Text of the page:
OLYMPIA — Families of murder victims and opponents of capital punishment testified Wednesday in support of a measure to abolish the death penalty in Washington, saying that the costly and drawn out appeals process only prolongs the pain of the crime.
More than a dozen people spoke before the House Judiciary Committee in favor of House Bill 1739, which would replace capital punishment with life in prison, with no opportunity for parole. The measure, sponsored by Democratic Rep. Reuven Carlyle of Seattle, would also require those convicted to work in prison in order to pay restitution to victims’ families.
Former Sen. Debbie Regala, whose brother-in-law was murdered in 1980 and whose killer was never caught, said that she knows that families have differing opinions on the death penalty.
“I do think that all of them would agree with me that we would like the perpetrator caught and prevented from killing another person. Of course more than anything what we would like is to have that family member back, but we know nothing makes that happen,” she said, her voice choked with emotion.
Regala, who sponsored previous bills to abolish the death penalty while in the Legislature, said that the death penalty is not a deterrent to murder and is not good state policy. She said she believes life in prison is.
“It provides public safety, it lowers the cost to taxpayers, and it can ensure swift certain equal justice that we should all be concerned with,” she said.
The measure comes following Gov. Jay Inslee’s decision last year to impose a moratorium on capital punishment for as long as he’s in office. Inslee has said he supports the bill. The House committee is scheduled to vote on Thursday.
The death penalty is currently authorized by the federal government and 32 states, including Washington and Pennsylvania, where a moratorium was just issued by the governor last week. Eighteen states have abolished the death penalty, with Maryland being the most recent.
The niece of an 88-year-old World War II veteran who police said was beaten to death in Spokane in 2013 said she was glad the case was not eligible for the death penalty due to the accused teens’ ages. One was sentenced this month to 20 years in prison for the death of Delbert Belton; the other is scheduled for trial.
“Because there will be no long drawn out of process of appeals, our family is already in the healing process,” said Tyana Kelley, of Spokane. “If we were forced to go through years or decades of hearings, trials and appeals it would just reopen this wound again and again.”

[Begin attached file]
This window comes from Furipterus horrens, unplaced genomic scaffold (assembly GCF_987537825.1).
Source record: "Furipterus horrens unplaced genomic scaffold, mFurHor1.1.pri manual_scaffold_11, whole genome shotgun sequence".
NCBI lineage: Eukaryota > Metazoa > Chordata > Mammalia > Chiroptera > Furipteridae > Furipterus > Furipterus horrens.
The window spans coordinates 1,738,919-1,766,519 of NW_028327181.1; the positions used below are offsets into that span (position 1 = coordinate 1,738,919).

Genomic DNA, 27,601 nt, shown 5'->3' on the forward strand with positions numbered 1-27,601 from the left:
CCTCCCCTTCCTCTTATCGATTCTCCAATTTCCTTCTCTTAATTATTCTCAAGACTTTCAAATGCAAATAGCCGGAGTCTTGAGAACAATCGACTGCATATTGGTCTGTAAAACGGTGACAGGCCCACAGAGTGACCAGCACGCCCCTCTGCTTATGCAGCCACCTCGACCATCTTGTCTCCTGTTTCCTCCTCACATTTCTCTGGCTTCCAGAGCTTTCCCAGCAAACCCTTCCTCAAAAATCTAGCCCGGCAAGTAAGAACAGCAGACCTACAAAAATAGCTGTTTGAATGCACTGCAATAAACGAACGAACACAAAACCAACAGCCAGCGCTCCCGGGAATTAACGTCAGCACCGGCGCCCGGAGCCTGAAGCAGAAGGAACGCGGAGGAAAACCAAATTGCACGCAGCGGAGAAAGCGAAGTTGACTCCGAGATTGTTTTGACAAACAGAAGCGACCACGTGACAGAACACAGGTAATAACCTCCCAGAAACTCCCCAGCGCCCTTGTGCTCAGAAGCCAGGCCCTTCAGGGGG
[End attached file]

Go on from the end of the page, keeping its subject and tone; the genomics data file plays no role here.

The only person to testify against the bill was Mitch Barker, executive director of the Washington Association of Sheriffs and Police Chiefs.
“Our prosecutors use the death penalty very, very judiciously,” he said. “This is not done arbitrarily.”
The Washington Association of Prosecuting Attorneys has not taken a position on the bill because its members are split on the issue, said Tom McBride, executive secretary of the association.
A recent study from Seattle University that found death penalty cases in the state cost $1 million more than similar Washington cases where capital punishment is not sought. Rep. Jay Rodne, a Republican from Snoqualmie who is a member of the committee, stated during the hearing he didn’t find the cost argument compelling, saying that the state could just streamline the appeals process if money is a driving issue. He said earlier this week that he personally believes the death penalty is appropriate in certain cases.
Rodne also asked a bipartisan panel of lawmakers who support the bill whether there’s any scenario in which they believe the death penalty is warranted.
“It concerns me when the state has the ability to take a life, period,” said Rep. Chad Magendanz, a Republican from Issaquah who is a co-sponsor of the bill. “As awful as the crimes are, do we lower ourselves as a government to punish with death? That is a legitimate question to be asking right now.”
Currently, nine men are on death row. Death penalty cases in the state are still being tried and continue to work through the system. Inslee’s moratorium means that if a death-penalty case comes to his desk, he will issue a reprieve, which means the inmate would stay in prison rather than face execution.